4.1              Demand and Supply Patterns


Demand of Patchouli oil in India is large and met at present by import. Its demand is growing at a faster pace than that for most of the other essential oils. It is used in scents, cosmetics, body lotions, shaving lotions, toiletory products, tobacco products, detergents and incense sticks.  Very low concentration (2 ppm) of the oil is used for flavouring beverages, frozen deserts, candy, baked food and gelatins.


4.2              Import / Export Trends


An average of 20 tonnes of oil and 100 t of formulated oil come into the country annually largely from Singapore and Indonesia.


4.3              Analysis and Future Strategy


The oil of patchouli is extensively used in perfumery industry. There is no synthetic substitute for the oil which increases its demand in the perfumery market.


The major producers of the oil are Indonesia and China. If given proper attention, India could be a key player in the production of this valuable aromatic oil.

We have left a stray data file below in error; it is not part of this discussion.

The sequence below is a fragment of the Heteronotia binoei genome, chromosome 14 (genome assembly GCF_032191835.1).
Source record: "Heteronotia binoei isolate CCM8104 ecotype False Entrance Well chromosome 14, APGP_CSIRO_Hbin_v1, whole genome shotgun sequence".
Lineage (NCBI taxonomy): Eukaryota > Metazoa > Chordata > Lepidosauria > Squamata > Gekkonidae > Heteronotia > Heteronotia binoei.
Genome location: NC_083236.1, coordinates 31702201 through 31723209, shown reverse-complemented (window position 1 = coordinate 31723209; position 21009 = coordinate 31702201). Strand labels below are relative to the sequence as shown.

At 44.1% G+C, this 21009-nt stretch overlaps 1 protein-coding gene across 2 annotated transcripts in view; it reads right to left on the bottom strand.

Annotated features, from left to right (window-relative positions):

Soil and climatic conditions along the entire west coast of the country with plentiful rain, good drainage and temperatures of 20 to 35oC are ideally suited for patchouli cultivation.  The plant is a sturdy perennial, requiring only farmyard manure and an organic pesticide, like neem-cake.  Water logging poses a threat to the plants, especially as it is susceptible to nematodes. Trials conducted in Assam, Kerala and Karnataka have not been successful due to the problem of nematode attack.

5.                  PRODUCTION TECHNOLOGY


5.1              Agro-Climatic Requirements


It is a tropical crop which can also be grown under sub- tropical conditions.  Patchouli grows successfully upto an altitude of 800-1000m above the msl. It prefers a warm and humid climate. The crop can be grown successfully under a fairly heavy and evenly distributed rainfall, ranging from 150-300 cm per annum.